“There isn’t a set pathway. Everyone has different injuries, different outlooks and mindsets. So people come to terms with what has happened to them at different speeds and in different ways.”
“I remember being told around the 7-year mark that it takes 10 years to fully recover from something as traumatic as my accident and injury. Hearing that made me start to self-assess a bit more and look inwards at how I was feeling about my situation and where my head was at.”
“I used to talk about my life in terms of ‘before’ and ‘after’ the accident. I look back and see that as a sign that I hadn’t yet fully accepted what had happened.”
Michelina also notes another event a short while later as a pivotal moment in her journey.
“In 1997, when working for Qantas, I was selected to attend the Johnson & Johnson New Leaders Forum held at Duntroon Military College in Canberra.
“I was the only person in a wheelchair and had to stay ‘off campus’ in a hotel because the college accommodation wasn’t wheelchair friendly.”
“One of the keynote speakers was the AFL Legend Jim Stynes, sadly no longer with us due to cancer. I expected footie anecdotes, but his presentation couldn’t have been more different. What he said has never left me.”
“He introduced me to the idea of ‘ego’ and ‘spirit’ being the two ‘voices’ in your head that compete for your attention and decide how you act or react to situations.”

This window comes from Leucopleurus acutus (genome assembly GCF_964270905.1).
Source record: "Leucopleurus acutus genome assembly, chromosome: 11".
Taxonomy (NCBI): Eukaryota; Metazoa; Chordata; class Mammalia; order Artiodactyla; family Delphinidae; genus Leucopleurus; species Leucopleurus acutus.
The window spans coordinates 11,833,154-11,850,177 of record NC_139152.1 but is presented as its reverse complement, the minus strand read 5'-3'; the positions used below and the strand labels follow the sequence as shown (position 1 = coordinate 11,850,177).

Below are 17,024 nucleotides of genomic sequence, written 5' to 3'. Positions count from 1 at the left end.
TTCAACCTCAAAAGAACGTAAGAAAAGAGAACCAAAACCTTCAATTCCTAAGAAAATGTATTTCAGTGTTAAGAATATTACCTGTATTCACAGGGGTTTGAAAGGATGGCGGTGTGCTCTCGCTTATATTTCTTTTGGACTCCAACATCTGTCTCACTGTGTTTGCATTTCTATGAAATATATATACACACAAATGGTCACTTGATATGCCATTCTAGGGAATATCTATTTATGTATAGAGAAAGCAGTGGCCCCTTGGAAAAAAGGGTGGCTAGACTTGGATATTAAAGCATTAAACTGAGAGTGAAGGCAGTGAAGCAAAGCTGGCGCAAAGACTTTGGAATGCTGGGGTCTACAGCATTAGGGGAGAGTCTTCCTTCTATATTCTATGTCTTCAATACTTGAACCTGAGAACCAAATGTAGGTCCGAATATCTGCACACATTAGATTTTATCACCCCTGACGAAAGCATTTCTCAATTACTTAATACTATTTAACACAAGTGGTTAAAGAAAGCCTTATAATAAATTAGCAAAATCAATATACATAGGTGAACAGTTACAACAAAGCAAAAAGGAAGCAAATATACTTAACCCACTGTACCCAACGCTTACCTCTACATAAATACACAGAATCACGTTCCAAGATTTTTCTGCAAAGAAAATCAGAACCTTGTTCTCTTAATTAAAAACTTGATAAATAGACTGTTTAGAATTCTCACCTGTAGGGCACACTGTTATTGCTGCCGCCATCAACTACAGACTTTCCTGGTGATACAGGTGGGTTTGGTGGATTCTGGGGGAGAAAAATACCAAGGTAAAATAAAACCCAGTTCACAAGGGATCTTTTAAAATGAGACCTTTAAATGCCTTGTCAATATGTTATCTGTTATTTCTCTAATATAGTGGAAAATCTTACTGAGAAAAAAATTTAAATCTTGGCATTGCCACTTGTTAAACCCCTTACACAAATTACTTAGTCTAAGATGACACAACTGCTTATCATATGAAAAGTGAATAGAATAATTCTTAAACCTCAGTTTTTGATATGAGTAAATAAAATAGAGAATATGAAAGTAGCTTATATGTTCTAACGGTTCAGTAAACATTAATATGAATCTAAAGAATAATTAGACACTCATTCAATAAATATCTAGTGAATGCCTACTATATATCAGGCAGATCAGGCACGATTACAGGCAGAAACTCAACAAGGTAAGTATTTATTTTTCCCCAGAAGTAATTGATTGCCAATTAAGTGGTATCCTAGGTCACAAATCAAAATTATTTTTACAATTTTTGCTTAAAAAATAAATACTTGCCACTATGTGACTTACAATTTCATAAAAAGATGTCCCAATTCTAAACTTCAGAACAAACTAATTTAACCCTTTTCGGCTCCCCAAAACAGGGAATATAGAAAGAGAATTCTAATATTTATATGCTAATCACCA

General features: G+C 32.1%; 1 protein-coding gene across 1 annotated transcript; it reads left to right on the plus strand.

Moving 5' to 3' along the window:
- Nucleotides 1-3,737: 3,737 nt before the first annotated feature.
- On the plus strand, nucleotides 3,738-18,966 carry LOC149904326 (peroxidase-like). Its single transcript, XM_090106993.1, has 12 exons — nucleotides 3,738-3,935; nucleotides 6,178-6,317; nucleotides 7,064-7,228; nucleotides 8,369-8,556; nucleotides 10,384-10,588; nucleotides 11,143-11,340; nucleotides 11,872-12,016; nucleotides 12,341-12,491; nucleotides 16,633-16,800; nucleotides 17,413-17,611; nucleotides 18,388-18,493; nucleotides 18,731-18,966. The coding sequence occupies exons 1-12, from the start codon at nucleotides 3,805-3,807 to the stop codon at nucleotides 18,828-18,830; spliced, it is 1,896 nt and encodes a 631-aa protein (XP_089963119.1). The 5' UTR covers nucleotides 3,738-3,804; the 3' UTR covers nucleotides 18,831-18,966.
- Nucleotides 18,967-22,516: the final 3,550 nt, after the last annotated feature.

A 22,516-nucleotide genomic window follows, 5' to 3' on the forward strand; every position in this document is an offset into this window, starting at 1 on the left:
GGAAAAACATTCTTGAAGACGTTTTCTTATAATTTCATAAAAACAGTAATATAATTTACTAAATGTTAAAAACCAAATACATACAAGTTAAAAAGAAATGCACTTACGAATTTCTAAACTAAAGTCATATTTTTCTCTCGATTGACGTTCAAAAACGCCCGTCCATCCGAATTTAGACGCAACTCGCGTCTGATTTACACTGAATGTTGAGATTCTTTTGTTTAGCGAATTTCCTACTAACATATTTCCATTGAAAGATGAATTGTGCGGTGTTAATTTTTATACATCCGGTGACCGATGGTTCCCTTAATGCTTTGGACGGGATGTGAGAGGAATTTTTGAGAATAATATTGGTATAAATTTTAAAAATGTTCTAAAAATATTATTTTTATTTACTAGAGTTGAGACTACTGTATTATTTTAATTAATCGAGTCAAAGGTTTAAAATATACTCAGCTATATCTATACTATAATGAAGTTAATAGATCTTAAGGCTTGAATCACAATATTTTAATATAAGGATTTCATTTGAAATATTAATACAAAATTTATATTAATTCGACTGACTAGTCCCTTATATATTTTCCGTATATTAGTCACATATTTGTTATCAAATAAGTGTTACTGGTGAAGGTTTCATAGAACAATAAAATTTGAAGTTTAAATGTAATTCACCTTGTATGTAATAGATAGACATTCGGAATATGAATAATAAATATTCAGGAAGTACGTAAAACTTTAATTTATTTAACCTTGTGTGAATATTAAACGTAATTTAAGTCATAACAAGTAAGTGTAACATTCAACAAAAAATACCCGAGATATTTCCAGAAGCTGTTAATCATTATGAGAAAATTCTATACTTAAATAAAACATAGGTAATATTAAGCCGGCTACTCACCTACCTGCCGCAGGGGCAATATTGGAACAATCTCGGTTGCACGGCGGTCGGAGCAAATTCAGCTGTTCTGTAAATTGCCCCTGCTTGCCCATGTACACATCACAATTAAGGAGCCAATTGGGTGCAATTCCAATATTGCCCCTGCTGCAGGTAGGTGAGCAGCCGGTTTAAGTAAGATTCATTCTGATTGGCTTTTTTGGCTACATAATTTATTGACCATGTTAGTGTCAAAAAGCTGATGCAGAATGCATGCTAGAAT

“The ego protects us, especially where we are fearful or perceive danger – we need it for self-preservation. However, it often stops us doing things by creating self-doubt when we need to listen more to our ‘spirit’, the more positive force telling us anything is possible.”
Stynes asked his audience to think about what they would want written on their tombstones and asked for volunteers to share with the group. Michelina felt inspired to push herself to the front, presenting hers as “To Have Broken Down The Barriers for People in Wheelchairs”.
It was the spark to a career change, the moment she decided to become an educator.
“I hoped to help people with disabilities have a shorter period of recovery than I experienced by learning from what I had been through. As my journey of self-discovery continues, I realise that I have more to offer to an even broader audience.”
Disability Awareness & A Life Unbroken
Michelina’s work as an educator continues to evolve.
In terms of disability awareness, she recognises that there is more to be done than just educating people who don’t have a disability about issues like accessibility.